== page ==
Simon Walker's picture

Dark Bush Cricket, with Growth

Observed: 23rd September 2013 By: Simon WalkerSimon Walker’s reputation in InvertebratesSimon Walker’s reputation in InvertebratesSimon Walker’s reputation in InvertebratesSimon Walker’s reputation in Invertebrates
Dark Bush Cricket, with growth, Grafham, 2013-09-23 001
Dark Bush Cricket, with growth, Grafham, 2013-09-23 002
Dark Bush Cricket, with growth, Grafham, 2013-09-23 003
Description:

This cricket was clearly suffering. I have no idea what this growth is, and I'd appreciate suggestions.

Identifications
Species interactions

No interactions present.

Comments

Matt Smith's picture

Growth ?

Looks like a few sections of an over-ripe blackberry has fallen onto his head to me rather than a growth.

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Simon Walker's picture

Nope, Not a Blackberry, but I Know What You Mean

I thought of that, but look at the surface of the growth - it's got what looks like veins on it. And in addition, it was firmly attached to the insect. Sorry, Matt.
I've never seen anything like it, but it seemed almost like a tick (but I bet it's not).

Regards

Simon

Joe Botting's picture

Hmmm

I'm actually with Matt here. I think the veins are cracks resulting from contraction as the blob of gloop dried (around a couple of pips?), and it's amazing how hard a bit of partly digested or decayed fruit juice can set - it would be hard to remove it casually, at any rate.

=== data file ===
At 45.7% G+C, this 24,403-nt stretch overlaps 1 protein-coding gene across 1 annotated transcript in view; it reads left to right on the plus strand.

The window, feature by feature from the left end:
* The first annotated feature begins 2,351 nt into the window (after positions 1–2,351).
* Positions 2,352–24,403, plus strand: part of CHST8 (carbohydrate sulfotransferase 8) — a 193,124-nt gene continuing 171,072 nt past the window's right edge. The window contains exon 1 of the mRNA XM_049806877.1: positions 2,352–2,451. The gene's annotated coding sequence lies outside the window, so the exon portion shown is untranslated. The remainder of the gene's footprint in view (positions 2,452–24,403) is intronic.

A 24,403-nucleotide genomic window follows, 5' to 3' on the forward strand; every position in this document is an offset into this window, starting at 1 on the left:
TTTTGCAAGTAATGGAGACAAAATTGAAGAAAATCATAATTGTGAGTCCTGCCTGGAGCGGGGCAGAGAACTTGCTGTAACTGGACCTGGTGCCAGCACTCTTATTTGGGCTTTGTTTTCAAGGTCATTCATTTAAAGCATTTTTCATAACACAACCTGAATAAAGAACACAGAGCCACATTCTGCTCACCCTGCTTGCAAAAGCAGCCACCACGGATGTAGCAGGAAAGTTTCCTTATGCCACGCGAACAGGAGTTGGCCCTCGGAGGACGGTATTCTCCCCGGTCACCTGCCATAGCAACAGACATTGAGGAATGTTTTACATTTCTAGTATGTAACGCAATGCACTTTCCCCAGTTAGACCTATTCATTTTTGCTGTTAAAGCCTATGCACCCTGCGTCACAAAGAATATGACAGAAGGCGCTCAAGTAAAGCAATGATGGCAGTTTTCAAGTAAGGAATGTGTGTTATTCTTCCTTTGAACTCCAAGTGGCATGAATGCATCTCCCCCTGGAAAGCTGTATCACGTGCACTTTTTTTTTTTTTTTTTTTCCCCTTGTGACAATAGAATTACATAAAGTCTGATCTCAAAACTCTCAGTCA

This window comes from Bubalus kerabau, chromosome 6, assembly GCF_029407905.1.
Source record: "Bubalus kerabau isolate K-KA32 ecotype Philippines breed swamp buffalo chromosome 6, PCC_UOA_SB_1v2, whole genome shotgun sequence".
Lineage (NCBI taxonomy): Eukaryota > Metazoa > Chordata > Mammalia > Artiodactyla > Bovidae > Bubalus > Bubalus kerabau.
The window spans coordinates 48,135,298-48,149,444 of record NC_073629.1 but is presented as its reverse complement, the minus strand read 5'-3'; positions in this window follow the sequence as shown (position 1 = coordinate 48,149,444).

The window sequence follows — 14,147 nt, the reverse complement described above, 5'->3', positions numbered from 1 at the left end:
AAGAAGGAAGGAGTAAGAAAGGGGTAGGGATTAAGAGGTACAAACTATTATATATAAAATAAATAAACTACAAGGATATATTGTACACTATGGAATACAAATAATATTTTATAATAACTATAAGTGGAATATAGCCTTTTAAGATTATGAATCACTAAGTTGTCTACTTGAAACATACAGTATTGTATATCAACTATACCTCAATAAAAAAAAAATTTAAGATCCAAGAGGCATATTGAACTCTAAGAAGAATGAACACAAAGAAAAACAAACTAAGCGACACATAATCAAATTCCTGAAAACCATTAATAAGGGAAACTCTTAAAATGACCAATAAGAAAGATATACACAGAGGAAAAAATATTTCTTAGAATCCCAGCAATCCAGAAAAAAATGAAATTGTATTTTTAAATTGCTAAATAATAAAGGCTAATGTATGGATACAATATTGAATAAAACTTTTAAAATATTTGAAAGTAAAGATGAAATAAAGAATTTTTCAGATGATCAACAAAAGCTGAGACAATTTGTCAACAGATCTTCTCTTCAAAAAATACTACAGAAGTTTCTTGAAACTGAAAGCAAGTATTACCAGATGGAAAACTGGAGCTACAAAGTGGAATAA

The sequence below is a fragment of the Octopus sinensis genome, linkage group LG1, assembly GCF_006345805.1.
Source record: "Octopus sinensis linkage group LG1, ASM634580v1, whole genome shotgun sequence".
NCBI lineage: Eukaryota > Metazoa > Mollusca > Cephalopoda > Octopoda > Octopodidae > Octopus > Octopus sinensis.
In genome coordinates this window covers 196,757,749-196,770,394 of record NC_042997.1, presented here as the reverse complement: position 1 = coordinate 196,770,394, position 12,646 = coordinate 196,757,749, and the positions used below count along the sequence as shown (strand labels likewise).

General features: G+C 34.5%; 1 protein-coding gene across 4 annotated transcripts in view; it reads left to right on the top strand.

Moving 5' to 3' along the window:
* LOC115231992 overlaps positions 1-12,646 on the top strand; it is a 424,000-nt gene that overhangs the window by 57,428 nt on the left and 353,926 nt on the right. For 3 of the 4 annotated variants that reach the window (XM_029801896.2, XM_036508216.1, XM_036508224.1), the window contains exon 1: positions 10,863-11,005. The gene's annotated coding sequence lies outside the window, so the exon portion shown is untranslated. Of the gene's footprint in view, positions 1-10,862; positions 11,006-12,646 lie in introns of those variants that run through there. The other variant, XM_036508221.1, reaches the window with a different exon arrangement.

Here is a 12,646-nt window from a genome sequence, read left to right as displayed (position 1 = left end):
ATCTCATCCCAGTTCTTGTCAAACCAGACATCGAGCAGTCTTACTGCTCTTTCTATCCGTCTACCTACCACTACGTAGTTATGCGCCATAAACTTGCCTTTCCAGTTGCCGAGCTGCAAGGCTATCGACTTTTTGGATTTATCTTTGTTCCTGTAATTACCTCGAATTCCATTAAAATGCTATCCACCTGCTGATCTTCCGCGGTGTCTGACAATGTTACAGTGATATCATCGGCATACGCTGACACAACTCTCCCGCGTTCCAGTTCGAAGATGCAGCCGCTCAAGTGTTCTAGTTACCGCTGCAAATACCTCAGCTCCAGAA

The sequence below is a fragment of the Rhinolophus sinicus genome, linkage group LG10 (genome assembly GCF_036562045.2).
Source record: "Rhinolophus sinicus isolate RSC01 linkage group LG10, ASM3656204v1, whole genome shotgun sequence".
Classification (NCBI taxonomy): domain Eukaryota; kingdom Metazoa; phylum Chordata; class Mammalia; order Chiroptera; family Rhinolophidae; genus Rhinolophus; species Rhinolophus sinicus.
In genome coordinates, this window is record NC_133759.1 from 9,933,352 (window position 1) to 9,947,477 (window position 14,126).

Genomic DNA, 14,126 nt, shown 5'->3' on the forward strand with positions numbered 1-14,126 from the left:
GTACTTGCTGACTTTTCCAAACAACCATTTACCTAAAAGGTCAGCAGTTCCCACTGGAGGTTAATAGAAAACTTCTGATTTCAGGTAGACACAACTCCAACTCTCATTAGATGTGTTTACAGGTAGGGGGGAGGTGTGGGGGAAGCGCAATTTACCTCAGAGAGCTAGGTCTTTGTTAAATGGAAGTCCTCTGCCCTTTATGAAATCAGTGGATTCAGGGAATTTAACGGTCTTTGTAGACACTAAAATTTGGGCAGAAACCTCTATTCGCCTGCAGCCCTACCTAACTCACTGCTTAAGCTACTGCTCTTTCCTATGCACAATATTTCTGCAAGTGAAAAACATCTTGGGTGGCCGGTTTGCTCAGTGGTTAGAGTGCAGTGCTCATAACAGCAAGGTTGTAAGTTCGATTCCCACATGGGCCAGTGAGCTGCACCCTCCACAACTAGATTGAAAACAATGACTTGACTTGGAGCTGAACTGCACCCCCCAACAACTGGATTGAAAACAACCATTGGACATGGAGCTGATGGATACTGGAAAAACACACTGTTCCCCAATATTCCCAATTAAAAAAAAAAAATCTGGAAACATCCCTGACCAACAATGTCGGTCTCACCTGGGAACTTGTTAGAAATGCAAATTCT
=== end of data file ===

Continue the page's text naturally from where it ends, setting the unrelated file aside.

I've seen a fair few fungal infections in insects, but never anything with this form or surface texture, and it's far too irregular to be an ectoparasite. Also, if that's a fungus that's emerged through the head, the host really shouldn't be walking around...

Simon Walker's picture

Sorry, Joe, Can't Agree There

Definitely not a blackberry. The surface was quite smooth, and the veins were not cracks. Nor were the segments separated, or all the same size.

The cricket was suffering quite badly, and the left rear leg seemed hardly to be working at all.

I've sent the details off to the Natural History Museum; maybe they'll come up with something.

Simon

Amadan's picture

I wonder if it might be

A fungus of the Cordyceps type? They infect various species, and change the behaviour, causing them to seek a position advantageous to the dispersal of fungus, before "erupting" to release the spores.

Simon Walker's picture

I suspect a fungus

Ithought it mightbe something like a fungus. Maybe I sould re-post it in fungi. Might be an idea. I think I'll try that, and hope to get help from the iSpoters who know more about this sort of stuff.

Thanks

Simon

Austin22's picture

pholidoptera growth

It could be a herniated part of the insects gut (the veins suggest this). I have seen similar things on injured/diseased orthoptera and stick insects in the past. The organs can become filled with a gas and or liquid (not sure what causes this) and project outside the body significantly.

Simon Walker's picture

Response from the Natural History Museum

I've finally heard from the Natural History Museum on this:

Dear Simon,
I think the 'growth' is extruded gut, protruding from the neck region between head capsule and thorax. The specimen seems to have suffered crush injuries, the abdomen is swollen so the genitalia are protruding abnormally and the right hind tibia looks broken. Very sad!

Regards,

Judith.

Judith Marshall,
Scientific Associate.

So, not a blackberry, nor a parasite. Austin22 was the closest. I'm sure Ms Marshall is right.